Net Summary

Uncle Sam's new rules may make it easier for veterans to claim federal benefits for post-traumatic stress disorder, but those claims still have to be proved, cautions a volunteer who assists veterans in processing claims.

"There is a lot of controversy and confusion at this point — veterans need to know it's not a given," stressed Joseph Fidura, 54, the Disabled American Veteran national representative at the U.S. Department of Veterans Affairs' Southern Oregon Rehabilitation Center and Clinics in White City.

"I tell those who call, 'First of all, you need to get a medical diagnosis,' " said the disabled Army veteran. "Without a clear and precise medical diagnosis for combat-related PTSD, it is not a given. It has to be proved."

However, the new DVA policy that went into effect Tuesday is intended to simplify the claims process, he said.

"This is a good effort to speed up the process," Fidura said. He estimates the change means an application could be completed in as little as six months instead of up to a year.

"The VA is so inundated now," he added. "And these young people really need the help now, not a couple of years down the road."

Until the change, noncombat veterans had to show they were traumatized by a specific event — with incident reports, witness statements or other evidence. The VA has reduced the evidence needed if the applicant's trauma claim is related to fear of hostile military or terrorist activity and is consistent with the veteran's service record, according to department officials.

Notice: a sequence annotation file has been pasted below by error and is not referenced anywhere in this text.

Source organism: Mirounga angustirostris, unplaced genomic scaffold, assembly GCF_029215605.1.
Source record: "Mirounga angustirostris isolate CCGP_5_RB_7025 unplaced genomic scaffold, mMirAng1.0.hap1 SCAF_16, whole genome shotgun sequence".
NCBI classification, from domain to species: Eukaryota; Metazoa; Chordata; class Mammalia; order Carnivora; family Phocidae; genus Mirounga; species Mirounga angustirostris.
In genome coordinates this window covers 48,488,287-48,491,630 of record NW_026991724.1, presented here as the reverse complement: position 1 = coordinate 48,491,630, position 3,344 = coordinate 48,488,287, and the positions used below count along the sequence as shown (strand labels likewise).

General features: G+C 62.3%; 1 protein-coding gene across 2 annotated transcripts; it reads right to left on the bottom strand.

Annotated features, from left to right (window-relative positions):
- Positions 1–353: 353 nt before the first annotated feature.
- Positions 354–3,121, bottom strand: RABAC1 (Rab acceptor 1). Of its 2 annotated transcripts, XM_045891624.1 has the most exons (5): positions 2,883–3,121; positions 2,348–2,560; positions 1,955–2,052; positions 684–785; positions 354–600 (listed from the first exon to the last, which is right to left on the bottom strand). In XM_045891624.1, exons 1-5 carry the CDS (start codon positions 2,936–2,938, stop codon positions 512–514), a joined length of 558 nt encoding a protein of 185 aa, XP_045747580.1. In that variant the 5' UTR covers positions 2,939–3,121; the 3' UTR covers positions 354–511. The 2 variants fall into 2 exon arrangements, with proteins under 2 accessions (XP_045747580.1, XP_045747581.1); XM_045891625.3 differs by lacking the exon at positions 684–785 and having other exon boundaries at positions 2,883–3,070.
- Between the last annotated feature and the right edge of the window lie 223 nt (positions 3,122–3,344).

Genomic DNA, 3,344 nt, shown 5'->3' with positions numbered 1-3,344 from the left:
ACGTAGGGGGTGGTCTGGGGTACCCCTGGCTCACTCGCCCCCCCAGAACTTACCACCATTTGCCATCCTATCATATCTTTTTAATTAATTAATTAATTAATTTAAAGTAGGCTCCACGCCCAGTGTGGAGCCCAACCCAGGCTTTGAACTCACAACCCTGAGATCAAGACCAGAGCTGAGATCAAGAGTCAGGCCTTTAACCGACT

"This nation has a solemn obligation to the men and women who have honorably served this country and suffer from the often devastating emotional wounds of war," said Secretary of Veterans Affairs Eric K. Shinseki in a prepared statement. "This final regulation goes a long way to ensure that veterans receive the benefits and services they need."

Over at the Jackson County veterans service office, veterans have been inundating the office with questions about the new rules for eligibility regarding PTSD compensation, said veterans service officer Tonya Flockoi.

"We're getting a lot of calls about the change, asking whether they should refile and how to go about it," said Flockoi, who expects even more veterans to inquire about PTSD. The office already helps 30 to 40 veterans a day, she noted.

Most of the calls are coming from veterans whose earlier requests for PTSD compensation were not granted, she said.

The applications largely come from veterans of the Vietnam, Iraq and Afghanistan conflicts, she said.

"We had a lot of people who didn't quality," she said. "The hardest thing for them to get is a verifiable stressor that the VA can go back and verify. That's been a huge requirement."

"This is a streamlined process, but they still have to meet the criteria," Fidura reiterated. "Right now I'm getting claims through in approximately nine months to a year.

Fidura said he has not processed any claims under the new rules yet, "but once it gets going I can see this cutting the claims process down to five or six months," he added.

For more information, go online to www.va.gov or call the VA's benefits number at 1-800-827-1000.

Reach reporter Paul Fattig at 541-776-4496 or e-mail him at pfattig@mailtribune.com.